At just seven years old, German-born Marike Korn was already an English language teacher. It started small, helping her parents learn how to read English in their family living room, and later as a teenager, teaching her friends.
Since then, Korn has taken teaching to a whole new level. She’s the founder and sole coach of LinguaLink DC, a company that teaches English. Professionals from all over the world who find themselves in DC come to Korn, who speaks three languages and has a working knowledge of four others, in order to improve their English skills in their field of work.
But Korn’s teaching methods are not your average language lesson. For every new student that comes along, Korn customizes English lessons that are unique to the individual, strongly believing that no two people learn exactly the same way.
“I just firmly believe, especially when it comes to learning, that every single person learns differently,” Korn says. “We have different backgrounds, approaches and interests, and our first language also has an effect on how we learn another language.”
And Korn’s seen it all. She’s taught English to people from almost every non-English speaking country in the world – everyone from refugees to doctors – including some who were not even literate in their own language.
More than just a trained English teacher, Korn also pursued American studies and received a master’s in political science, with a specialization in U.S. domestic and foreign policy and international relations. Needless to say, she knows as much about being American as those born and raised in the States.
“It’s the perfect package for what I do,” Korn says, as most of her students are diplomats and international professionals.
For some of us (like myself) who had to sit through Spanish class repeating after the teacher and learning grammar that seems impractical for a beginner, it can be difficult to understand how someone like Korn could learn and teach languages so easily. So what does Korn tell her students when learning a language feels like a chore?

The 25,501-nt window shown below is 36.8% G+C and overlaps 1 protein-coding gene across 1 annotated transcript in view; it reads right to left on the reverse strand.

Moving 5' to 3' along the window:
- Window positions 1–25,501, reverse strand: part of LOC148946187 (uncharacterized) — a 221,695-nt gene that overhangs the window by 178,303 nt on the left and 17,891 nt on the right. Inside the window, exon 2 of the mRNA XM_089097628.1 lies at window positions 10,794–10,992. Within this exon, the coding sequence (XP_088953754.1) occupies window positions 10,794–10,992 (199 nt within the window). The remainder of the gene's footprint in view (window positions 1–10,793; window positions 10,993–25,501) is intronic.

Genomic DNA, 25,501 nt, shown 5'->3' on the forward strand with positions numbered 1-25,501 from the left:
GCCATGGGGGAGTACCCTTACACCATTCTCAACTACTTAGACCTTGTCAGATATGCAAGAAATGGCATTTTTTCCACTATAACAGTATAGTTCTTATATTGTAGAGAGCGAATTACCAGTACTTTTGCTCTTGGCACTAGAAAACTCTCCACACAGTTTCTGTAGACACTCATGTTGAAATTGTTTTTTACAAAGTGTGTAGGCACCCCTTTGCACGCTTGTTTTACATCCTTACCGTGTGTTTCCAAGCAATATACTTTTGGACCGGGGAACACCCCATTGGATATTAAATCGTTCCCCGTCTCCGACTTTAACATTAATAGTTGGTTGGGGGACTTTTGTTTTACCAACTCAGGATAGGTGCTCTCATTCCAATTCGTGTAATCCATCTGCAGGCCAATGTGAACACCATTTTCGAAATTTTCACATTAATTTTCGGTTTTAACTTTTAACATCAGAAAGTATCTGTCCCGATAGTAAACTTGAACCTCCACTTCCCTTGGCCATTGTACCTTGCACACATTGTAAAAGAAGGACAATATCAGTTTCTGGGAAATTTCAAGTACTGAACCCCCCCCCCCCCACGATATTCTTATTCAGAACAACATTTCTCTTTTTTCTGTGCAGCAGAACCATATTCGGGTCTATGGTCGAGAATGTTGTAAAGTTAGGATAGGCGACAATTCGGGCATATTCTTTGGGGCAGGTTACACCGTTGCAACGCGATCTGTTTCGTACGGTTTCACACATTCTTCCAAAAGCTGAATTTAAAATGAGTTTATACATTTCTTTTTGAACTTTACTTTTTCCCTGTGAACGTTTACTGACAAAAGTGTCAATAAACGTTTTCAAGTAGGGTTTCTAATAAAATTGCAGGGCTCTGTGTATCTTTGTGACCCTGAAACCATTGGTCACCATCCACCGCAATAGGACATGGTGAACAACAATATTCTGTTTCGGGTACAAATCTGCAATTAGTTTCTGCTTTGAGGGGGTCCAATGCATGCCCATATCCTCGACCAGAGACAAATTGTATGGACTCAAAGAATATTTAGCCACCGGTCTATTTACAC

“Visualize how beautiful your future will be with you achieving [your] goals.”
For example, she says, imagine ordering Chinese food in front of your partner and impressing them.
“As soon as you fall in love with a language, it’s so much easier to learn it. As soon as you start associating beautiful memories with it, then you kind of embrace it in a way. And as soon as you understand it’s not just a tool, it’s so much more fun.”
She also recommends getting a language app like Duolingo, at least for languages with easier grammar like Romance languages, and practicing at least 15 minutes a day.
“You have to be disciplined,” she says.
She also advises exposing yourself to the language as much as possible, like watching movies with subtitles or going to exhibits. She says ultimately, you need a teacher if you truly want to speak another language.
So how does one get a job like Korn’s? She says there is no easy answer as she has formed her company around her skill set, but having a degree in English as a second language is necessary. Who you are teaching also plays a part.
Korn says it is important to be able to keep up with the industry that your student is a part of, as often times these people are already at a high level of English and only need help with industry lingo. Lastly, she says having a passion for people is vital.
“A language is not just a tool, it’s so much more. It’s about building connections with other human beings; it’s about building bridges between countries and culture. It’s something that I think could make our world a better place – understanding each other.”
For more information about Korn and LinguaLink DC, visit here.